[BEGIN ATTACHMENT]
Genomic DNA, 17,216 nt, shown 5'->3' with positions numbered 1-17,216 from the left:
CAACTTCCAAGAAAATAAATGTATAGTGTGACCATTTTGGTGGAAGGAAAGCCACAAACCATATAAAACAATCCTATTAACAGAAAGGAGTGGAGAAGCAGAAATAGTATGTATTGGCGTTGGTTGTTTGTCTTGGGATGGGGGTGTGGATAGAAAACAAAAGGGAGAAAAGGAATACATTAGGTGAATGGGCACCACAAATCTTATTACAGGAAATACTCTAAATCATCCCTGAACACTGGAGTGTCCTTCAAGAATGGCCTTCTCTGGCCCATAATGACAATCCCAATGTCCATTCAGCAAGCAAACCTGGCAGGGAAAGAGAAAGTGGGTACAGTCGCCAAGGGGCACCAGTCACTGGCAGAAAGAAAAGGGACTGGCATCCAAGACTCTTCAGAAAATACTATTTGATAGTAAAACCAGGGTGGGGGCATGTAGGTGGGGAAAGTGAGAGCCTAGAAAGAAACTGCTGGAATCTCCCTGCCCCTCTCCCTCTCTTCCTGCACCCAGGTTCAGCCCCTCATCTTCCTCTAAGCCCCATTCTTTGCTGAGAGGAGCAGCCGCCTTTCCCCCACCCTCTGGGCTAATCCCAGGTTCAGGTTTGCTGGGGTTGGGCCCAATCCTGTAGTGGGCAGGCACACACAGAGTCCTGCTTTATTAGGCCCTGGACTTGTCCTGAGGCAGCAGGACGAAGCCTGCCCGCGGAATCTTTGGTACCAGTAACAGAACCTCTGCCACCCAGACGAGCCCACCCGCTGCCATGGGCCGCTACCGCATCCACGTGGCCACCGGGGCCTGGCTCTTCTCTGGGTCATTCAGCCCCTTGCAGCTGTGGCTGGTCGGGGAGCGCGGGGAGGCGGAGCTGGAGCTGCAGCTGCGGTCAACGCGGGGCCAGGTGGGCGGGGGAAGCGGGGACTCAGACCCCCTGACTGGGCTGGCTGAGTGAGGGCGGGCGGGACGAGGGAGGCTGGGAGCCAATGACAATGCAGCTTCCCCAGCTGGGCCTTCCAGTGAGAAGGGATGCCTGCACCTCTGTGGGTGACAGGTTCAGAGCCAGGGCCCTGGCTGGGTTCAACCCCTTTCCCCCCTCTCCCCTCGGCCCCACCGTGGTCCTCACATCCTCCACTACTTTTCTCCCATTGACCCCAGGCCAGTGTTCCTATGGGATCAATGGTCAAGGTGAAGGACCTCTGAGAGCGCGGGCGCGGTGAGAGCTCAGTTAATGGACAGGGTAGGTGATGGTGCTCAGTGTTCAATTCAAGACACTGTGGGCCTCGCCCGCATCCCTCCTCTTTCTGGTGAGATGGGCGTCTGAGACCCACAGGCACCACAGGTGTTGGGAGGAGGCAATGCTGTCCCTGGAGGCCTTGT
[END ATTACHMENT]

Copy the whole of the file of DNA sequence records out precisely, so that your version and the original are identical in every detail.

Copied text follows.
Genomic DNA, 17,216 nt, shown 5'->3' with positions numbered 1-17,216 from the left:
CAACTTCCAAGAAAATAAATGTATAGTGTGACCATTTTGGTGGAAGGAAAGCCACAAACCATATAAAACAATCCTATTAACAGAAAGGAGTGGAGAAGCAGAAATAGTATGTATTGGCGTTGGTTGTTTGTCTTGGGATGGGGGTGTGGATAGAAAACAAAAGGGAGAAAAGGAATACATTAGGTGAATGGGCACCACAAATCTTATTACAGGAAATACTCTAAATCATCCCTGAACACTGGAGTGTCCTTCAAGAATGGCCTTCTCTGGCCCATAATGACAATCCCAATGTCCATTCAGCAAGCAAACCTGGCAGGGAAAGAGAAAGTGGGTACAGTCGCCAAGGGGCACCAGTCACTGGCAGAAAGAAAAGGGACTGGCATCCAAGACTCTTCAGAAAATACTATTTGATAGTAAAACCAGGGTGGGGGCATGTAGGTGGGGAAAGTGAGAGCCTAGAAAGAAACTGCTGGAATCTCCCTGCCCCTCTCCCTCTCTTCCTGCACCCAGGTTCAGCCCCTCATCTTCCTCTAAGCCCCATTCTTTGCTGAGAGGAGCAGCCGCCTTTCCCCCACCCTCTGGGCTAATCCCAGGTTCAGGTTTGCTGGGGTTGGGCCCAATCCTGTAGTGGGCAGGCACACACAGAGTCCTGCTTTATTAGGCCCTGGACTTGTCCTGAGGCAGCAGGACGAAGCCTGCCCGCGGAATCTTTGGTACCAGTAACAGAACCTCTGCCACCCAGACGAGCCCACCCGCTGCCATGGGCCGCTACCGCATCCACGTGGCCACCGGGGCCTGGCTCTTCTCTGGGTCATTCAGCCCCTTGCAGCTGTGGCTGGTCGGGGAGCGCGGGGAGGCGGAGCTGGAGCTGCAGCTGCGGTCAACGCGGGGCCAGGTGGGCGGGGGAAGCGGGGACTCAGACCCCCTGACTGGGCTGGCTGAGTGAGGGCGGGCGGGACGAGGGAGGCTGGGAGCCAATGACAATGCAGCTTCCCCAGCTGGGCCTTCCAGTGAGAAGGGATGCCTGCACCTCTGTGGGTGACAGGTTCAGAGCCAGGGCCCTGGCTGGGTTCAACCCCTTTCCCCCCTCTCCCCTCGGCCCCACCGTGGTCCTCACATCCTCCACTACTTTTCTCCCATTGACCCCAGGCCAGTGTTCCTATGGGATCAATGGTCAAGGTGAAGGACCTCTGAGAGCGCGGGCGCGGTGAGAGCTCAGTTAATGGACAGGGTAGGTGATGGTGCTCAGTGTTCAATTCAAGACACTGTGGGCCTCGCCCGCATCCCTCCTCTTTCTGGTGAGATGGGCGTCTGAGACCCACAGGCACCACAGGTGTTGGGAGGAGGCAATGCTGTCCCTGGAGGCCTTGT